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With This Metabolic Trick, Sea Otters Stay Warm Without Shivering

Researchers find that the metabolisms of these marine mammals go into overdrive to create heat in cool waters

New research finds that sea otters have extremely high metabolisms for their size to keep warm in the cold ocean waters they inhabit. (canopic via Flickr under CC BY-NC-ND 2.0)
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Sea otters are skinny and small compared to most other marine mammals, which mostly rely on a thick layer of blubber to keep their bodies warm in cold seas. The supposed explanation for the sea otter’s svelte figure was that their amazingly dense fur traps air bubbles and creates an insulative barrier between these backstroking fuzz-balls and their chilly home waters.

But new research reveals that the super-fluffy fur that nearly led the sea otter to be hunted into extinction isn’t the whole story. A paper published last week in the journal Science finds these shellfish munchers also have revved-up metabolisms to keep them toasty in water between 32 and 59 degrees Fahrenheit, reports Kate Baggaley for Popular Science.

Sea otters have metabolisms that burn through calories three times faster than researchers would typically expect for an animal with their body size, according to the study. All those extra calories are mostly burned by the otter’s muscles.

“You mostly think of muscle as doing work to move the body,” says study author Tray Wright, a physiologist at Texas A&M University, in a statement. “When muscles are active, the energy they use for movement also generates heat. Muscles can also generate heat without doing work to move by using a metabolic short circuit known as leak respiration.”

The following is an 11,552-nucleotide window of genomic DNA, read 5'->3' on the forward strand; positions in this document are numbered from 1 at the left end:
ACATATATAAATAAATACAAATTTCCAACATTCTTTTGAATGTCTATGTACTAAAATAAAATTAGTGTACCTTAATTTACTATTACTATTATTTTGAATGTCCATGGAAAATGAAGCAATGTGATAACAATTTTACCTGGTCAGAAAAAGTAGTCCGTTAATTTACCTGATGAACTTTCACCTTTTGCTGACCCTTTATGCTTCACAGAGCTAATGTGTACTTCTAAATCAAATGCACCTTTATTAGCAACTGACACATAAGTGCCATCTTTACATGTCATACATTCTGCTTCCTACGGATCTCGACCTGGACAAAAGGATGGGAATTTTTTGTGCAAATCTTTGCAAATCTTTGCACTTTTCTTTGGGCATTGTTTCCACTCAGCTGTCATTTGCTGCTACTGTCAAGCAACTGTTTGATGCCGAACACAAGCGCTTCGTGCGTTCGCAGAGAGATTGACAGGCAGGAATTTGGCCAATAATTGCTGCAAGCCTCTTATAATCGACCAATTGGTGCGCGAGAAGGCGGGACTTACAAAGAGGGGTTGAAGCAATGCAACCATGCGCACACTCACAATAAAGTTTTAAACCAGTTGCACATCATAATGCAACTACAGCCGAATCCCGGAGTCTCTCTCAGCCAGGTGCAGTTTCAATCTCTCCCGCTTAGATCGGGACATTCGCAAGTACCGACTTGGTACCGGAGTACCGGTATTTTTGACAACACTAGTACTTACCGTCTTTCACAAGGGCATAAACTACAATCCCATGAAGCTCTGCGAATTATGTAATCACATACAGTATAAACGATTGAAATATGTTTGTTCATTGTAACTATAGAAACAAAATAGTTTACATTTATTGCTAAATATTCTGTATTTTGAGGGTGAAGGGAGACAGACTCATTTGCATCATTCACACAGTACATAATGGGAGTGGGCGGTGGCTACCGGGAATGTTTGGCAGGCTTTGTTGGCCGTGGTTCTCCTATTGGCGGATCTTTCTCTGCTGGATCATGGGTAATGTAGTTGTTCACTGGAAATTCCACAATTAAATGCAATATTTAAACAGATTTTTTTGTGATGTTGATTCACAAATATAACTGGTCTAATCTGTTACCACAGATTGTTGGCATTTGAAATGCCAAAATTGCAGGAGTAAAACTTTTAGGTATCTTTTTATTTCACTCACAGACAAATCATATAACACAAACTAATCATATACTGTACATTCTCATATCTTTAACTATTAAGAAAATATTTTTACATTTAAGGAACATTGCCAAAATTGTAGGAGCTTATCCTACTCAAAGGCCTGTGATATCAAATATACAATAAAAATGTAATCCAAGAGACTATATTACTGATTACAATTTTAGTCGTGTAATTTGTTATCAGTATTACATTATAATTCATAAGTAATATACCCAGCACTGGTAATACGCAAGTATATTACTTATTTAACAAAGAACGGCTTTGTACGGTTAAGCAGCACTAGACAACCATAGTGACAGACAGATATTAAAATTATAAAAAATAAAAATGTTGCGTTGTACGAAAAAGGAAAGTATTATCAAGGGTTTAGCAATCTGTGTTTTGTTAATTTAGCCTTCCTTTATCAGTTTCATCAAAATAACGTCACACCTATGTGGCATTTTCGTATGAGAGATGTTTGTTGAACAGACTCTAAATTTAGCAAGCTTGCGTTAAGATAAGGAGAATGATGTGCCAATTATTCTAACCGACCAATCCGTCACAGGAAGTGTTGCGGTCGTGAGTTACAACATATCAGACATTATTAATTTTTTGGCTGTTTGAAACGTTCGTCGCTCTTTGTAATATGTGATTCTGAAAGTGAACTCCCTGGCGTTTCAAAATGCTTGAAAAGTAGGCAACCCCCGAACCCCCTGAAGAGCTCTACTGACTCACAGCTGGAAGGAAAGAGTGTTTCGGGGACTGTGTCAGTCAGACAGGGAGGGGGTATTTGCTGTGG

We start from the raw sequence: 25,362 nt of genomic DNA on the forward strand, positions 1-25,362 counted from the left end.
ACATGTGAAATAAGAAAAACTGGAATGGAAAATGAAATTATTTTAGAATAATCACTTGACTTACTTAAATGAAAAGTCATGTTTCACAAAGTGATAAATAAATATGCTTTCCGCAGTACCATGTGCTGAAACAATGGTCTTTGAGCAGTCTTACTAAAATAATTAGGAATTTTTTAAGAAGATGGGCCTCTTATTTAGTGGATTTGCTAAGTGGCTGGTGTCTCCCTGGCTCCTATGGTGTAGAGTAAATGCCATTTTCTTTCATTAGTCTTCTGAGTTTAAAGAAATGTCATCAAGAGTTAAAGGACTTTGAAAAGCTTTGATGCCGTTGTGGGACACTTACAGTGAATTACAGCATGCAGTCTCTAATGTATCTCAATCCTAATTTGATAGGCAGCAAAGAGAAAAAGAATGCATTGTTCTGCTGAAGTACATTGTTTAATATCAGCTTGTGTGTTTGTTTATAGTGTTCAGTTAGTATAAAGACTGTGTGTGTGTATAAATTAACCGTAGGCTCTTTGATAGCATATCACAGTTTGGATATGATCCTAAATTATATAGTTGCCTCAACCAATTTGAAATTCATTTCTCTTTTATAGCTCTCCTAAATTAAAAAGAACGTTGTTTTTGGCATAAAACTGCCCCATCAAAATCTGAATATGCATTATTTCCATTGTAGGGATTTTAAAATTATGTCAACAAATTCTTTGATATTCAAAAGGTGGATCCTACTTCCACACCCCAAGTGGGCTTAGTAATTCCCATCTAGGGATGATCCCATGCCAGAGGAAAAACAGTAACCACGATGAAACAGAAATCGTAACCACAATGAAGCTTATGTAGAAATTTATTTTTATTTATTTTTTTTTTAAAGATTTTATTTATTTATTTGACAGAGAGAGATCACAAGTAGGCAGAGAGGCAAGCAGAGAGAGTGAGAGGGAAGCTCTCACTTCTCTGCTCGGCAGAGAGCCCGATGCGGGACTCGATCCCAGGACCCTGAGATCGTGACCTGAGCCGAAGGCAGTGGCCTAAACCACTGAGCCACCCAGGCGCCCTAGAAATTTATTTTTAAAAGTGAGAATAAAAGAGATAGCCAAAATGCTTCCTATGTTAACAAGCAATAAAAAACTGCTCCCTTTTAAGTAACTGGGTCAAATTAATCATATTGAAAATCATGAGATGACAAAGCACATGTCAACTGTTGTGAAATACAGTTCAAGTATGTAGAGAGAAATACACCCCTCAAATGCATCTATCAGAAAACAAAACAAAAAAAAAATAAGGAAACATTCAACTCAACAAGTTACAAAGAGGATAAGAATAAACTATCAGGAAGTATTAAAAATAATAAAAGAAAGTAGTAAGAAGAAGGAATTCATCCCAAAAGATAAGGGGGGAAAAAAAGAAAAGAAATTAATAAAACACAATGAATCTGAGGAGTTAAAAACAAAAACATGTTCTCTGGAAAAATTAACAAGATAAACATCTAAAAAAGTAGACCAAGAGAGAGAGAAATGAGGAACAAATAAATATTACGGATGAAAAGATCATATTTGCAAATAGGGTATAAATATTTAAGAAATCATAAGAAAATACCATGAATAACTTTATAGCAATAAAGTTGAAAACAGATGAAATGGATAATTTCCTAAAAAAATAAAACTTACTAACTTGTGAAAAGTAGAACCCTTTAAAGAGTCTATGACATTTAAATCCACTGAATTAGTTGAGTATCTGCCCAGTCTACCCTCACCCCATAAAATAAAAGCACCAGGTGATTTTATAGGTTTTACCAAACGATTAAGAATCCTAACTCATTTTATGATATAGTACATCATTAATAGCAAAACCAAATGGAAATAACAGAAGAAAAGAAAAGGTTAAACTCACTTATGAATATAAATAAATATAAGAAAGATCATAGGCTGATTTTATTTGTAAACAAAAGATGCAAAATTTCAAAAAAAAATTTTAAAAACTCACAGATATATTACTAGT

In humans, shivering is one of the body’s ways of activating muscles to produce heat when temperatures drop. But shivering involves actual contractions of the muscles, and sea otters are up to something a bit different. Instead of rapid-fire muscular contractions, the sea otters have leaks in the energy-producing cellular machinery that powers their muscles.

Normally, these cellular energy factories—oblong organelles called mitochondria—break down sugars to pump protons across their inner membrane and then use the protons that flow back across that membrane to create a molecule called adenosine triphosphate (ATP) that stores energy that can be used to power work such as muscular contractions, reports Michael Le Page for New Scientist. But in sea otters, some of those protons leak back across the membrane without being used to make ATP, causing their energy to be lost in the form of heat.

“These guys have got a metabolism that is really kind of tailored for being inefficient,” Wright tells Popular Science. “The muscle can burn a lot of energy even when it’s not being physically active.”

The team figured this out by placing muscle tissue from 21 captive and wild sea otters inside a device called a respirometer that researchers used to measure how much oxygen the muscle cells were using. Jaime Chambers explains in Science News that the muscle cells’ oxygen usage provided researchers with an indirect measurement of how “leaky” they are.

These tests revealed significant proton leakage, with up to 41 percent of the cells’ energy usage going toward producing heat, according to the paper. That’s between two and seven times higher than other mammals, including Alaskan huskies, humans, horses, elephant seals, and rats, according to Popular Science.

This all means that even a relatively inactive sea otter needs to consume a lot of calories just to stay warm. According to New Scientist, sea otters must spend up to half of each day wolfing down up to a quarter of their body weight in food. “It’s metabolically costly,” Wright tells New Scientist. “These guys have to eat a lot of food.”

The discovery may even expand scientists’ understanding of the metabolisms of other marine mammals.

“This could be a game changer in terms of how we think about the evolution of all marine mammals, not just sea otters,” Terrie Williams, an ecophysiologist at the University of California, Santa Cruz who was not involved in the study, tells Science News. Most ocean waters are significantly cooler than a mammal’s internal body temperature, which means that marine mammals would have needed to solve the problem of maintaining a stable internal body temperature early in their evolution. Williams tells Science News that “this is probably one of the clearest pieces of evidence saying, ‘Here’s how they did it.’”

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